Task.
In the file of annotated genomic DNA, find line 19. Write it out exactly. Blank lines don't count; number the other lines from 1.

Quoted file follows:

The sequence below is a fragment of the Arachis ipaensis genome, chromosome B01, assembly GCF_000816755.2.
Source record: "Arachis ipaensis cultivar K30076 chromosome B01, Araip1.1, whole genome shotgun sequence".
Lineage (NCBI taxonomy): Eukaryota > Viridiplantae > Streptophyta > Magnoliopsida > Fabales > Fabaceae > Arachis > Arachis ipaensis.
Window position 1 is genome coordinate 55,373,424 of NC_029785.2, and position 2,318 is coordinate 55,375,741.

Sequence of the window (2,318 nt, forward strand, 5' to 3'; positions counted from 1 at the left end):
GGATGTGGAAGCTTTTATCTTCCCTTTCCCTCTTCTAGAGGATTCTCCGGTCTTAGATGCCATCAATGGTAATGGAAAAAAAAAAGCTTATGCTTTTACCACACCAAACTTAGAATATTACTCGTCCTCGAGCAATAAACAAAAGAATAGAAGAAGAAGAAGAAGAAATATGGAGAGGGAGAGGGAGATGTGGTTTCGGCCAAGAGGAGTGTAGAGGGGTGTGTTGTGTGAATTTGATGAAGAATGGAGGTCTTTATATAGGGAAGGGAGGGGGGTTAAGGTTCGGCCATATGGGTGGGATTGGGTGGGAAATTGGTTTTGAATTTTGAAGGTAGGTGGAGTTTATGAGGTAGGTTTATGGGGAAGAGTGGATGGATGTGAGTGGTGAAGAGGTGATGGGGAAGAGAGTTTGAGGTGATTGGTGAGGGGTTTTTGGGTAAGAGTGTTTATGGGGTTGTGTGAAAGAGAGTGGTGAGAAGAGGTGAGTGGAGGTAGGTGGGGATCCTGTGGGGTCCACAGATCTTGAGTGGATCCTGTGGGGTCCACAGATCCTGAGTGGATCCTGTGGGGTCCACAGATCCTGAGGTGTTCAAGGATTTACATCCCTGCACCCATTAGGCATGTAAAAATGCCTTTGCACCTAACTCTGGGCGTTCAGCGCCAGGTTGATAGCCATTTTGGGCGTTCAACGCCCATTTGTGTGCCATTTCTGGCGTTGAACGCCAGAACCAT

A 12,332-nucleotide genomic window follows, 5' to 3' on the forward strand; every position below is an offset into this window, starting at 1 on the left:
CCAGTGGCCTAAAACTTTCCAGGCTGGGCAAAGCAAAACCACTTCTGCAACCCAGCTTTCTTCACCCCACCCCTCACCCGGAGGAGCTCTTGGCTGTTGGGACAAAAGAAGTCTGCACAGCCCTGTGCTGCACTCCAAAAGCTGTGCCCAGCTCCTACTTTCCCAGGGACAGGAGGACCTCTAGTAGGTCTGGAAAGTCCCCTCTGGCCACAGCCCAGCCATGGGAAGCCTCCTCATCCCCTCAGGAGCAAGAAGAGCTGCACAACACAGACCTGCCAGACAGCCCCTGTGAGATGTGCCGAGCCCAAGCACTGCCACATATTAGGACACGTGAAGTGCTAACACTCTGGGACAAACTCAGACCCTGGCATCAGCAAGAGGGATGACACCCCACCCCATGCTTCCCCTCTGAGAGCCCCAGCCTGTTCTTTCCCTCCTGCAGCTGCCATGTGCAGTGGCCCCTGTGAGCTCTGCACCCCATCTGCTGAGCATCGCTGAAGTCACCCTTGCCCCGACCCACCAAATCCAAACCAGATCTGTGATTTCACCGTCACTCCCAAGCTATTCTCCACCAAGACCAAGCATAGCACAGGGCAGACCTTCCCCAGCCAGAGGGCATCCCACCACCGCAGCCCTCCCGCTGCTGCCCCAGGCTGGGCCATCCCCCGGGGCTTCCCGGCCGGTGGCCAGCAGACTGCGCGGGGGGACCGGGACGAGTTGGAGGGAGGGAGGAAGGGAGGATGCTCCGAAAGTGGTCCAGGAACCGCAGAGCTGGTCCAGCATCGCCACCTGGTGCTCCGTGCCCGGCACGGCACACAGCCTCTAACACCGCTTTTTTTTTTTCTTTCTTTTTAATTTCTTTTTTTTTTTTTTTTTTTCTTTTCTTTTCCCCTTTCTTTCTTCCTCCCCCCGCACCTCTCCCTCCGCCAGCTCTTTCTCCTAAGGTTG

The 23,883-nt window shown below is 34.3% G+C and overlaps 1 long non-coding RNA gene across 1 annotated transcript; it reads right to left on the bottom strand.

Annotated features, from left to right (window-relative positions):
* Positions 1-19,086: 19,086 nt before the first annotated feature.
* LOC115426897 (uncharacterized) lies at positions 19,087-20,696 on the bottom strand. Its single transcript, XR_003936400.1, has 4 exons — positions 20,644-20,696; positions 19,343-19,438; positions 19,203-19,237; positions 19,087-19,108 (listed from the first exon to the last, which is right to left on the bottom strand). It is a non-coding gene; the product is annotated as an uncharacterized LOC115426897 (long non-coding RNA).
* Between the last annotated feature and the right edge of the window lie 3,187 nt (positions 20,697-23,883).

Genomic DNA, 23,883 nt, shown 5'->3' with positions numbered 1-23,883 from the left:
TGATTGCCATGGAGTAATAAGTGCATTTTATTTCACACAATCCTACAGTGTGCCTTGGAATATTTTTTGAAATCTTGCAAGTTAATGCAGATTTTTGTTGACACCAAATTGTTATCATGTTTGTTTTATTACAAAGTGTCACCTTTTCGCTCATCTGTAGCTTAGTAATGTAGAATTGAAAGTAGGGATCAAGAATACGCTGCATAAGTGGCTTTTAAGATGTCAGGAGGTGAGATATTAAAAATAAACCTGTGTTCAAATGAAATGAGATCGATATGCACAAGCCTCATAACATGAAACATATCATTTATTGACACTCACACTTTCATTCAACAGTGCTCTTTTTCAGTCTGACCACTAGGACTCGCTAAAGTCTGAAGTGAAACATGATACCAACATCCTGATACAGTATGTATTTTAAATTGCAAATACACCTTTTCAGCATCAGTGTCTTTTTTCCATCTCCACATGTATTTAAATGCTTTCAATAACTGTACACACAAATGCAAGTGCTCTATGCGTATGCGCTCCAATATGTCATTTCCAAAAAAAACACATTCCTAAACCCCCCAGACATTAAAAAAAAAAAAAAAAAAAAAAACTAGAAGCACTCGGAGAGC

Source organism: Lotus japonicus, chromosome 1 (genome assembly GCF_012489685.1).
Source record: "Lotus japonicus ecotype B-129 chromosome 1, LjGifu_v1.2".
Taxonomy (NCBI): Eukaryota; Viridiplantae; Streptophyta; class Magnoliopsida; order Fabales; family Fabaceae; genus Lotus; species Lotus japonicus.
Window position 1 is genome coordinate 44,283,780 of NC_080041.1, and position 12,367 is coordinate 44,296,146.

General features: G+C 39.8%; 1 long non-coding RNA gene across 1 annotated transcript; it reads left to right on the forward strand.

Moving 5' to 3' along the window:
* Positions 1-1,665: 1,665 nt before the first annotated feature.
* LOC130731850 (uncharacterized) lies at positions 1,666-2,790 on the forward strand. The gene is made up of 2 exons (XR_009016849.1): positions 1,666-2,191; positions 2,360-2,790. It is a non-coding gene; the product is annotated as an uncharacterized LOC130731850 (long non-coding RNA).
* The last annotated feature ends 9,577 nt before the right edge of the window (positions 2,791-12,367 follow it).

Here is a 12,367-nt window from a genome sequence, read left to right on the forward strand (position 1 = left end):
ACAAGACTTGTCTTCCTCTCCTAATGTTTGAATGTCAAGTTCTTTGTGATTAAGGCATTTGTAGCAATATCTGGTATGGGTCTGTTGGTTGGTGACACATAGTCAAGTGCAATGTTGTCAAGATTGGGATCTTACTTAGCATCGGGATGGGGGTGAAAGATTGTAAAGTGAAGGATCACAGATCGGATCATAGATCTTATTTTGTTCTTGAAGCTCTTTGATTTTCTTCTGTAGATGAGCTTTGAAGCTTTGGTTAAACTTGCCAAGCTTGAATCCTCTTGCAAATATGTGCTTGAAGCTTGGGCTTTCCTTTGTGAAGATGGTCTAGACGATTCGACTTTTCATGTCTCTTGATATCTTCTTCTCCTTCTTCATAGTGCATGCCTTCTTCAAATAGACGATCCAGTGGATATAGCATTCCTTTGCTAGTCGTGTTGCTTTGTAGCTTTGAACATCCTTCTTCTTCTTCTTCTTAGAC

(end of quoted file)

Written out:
Window position 1 is genome coordinate 44,283,780 of NC_080041.1, and position 12,367 is coordinate 44,296,146.